What are the opportunities, and challenges, of working collaboratively with archivists, academics and community groups?
Join us for the 2020 Gerald Aylmer Seminar which this year takes as its theme ‘Co-production and collaboration in the archive’. Through the day we’ll discuss, analyse, and learn from, a range of collaborative projects—as seen from the perspectives and experience of archivists, historians and community practitioners.
The day will be structured around three elements relating to the Structure, Practice and Value of co-production and collaborative work. These three areas enable us to consider the ‘life cycle’ of a range of co-produced projects: from origins and planning, to their operation, to lessons learned, and value added once a project is completed.
In addition to these themes, we’ll pose (and ask speakers and attendees to address) three key questions for the day: ‘what is co-production’; ‘when is co-production most effective’, and ‘what implications does co-production have for the value and ethics of research?’
In keeping with this year’s theme, there will be time for panel and audience discussion throughout and we invite attendees to consider any thoughts on the conference topics in advance of the day.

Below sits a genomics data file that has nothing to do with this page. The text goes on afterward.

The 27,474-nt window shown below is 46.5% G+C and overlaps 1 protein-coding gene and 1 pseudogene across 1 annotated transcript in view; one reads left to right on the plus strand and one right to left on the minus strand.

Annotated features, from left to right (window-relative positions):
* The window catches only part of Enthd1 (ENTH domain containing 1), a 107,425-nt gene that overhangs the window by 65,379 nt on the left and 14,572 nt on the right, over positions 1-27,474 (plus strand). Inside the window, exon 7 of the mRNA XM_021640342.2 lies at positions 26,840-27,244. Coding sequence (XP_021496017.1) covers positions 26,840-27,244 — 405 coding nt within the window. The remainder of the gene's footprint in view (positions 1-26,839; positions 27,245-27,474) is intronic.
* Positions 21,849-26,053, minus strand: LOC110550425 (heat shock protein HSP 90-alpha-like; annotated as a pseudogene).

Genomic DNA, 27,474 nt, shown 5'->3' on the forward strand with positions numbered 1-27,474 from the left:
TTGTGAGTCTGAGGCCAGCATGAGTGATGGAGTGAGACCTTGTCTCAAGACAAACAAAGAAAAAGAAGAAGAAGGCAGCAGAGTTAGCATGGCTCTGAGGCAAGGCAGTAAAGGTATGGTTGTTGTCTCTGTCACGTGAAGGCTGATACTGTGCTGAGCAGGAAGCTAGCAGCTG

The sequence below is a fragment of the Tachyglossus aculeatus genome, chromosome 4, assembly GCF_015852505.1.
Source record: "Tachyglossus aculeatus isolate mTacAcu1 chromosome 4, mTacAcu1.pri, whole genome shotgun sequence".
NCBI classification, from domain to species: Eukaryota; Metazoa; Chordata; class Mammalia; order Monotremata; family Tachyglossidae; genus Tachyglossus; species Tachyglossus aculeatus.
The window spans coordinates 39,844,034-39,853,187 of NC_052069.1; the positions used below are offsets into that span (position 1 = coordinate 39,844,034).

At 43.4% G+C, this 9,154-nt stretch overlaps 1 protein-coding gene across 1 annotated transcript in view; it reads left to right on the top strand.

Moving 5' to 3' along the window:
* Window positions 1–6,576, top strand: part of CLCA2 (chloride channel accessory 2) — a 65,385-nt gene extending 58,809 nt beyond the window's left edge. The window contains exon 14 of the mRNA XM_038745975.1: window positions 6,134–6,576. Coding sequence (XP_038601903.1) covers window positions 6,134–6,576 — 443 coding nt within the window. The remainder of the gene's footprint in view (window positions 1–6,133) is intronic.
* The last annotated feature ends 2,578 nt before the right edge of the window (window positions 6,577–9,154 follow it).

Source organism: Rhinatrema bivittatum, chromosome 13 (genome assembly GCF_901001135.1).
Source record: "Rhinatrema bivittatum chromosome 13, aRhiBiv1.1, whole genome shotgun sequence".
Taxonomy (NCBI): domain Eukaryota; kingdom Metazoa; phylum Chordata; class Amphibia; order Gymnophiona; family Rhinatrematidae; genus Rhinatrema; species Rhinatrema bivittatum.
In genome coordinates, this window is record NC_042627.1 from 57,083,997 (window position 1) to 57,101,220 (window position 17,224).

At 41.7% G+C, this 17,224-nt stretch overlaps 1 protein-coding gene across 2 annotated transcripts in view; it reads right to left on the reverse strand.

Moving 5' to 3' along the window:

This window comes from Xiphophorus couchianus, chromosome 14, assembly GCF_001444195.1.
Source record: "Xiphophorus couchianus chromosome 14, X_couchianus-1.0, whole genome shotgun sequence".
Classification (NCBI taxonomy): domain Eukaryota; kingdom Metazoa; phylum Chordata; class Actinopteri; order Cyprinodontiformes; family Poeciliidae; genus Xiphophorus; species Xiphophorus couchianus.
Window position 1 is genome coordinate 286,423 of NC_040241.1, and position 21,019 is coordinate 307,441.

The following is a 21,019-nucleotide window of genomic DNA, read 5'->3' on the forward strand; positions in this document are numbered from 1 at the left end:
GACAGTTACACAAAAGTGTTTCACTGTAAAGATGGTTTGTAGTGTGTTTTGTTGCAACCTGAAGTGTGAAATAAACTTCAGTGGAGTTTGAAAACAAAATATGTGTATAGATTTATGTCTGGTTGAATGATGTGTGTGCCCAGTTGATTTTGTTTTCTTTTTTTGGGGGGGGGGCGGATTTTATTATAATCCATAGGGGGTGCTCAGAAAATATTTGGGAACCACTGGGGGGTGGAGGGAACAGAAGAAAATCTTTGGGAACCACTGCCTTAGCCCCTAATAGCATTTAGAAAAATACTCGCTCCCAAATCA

The Gerald Aylmer Seminar is an annual one-day symposium jointly convened by The National Archives (TNA), the Royal Historical Society (RHS) and the Institute of Historical Research, University of London (IHR).
The Seminar brings together historians and archivists (broadly defined) to discuss topics of mutual interest, particularly the nature of archival research and the use of collections. Running since 2002, the seminars are named for the historian Gerald Aylmer (1926-2000), who was president of the Royal Historical Society and Chairman of the Historical Manuscripts Commission.
Full programme of speakers available via the Eventbrite booking page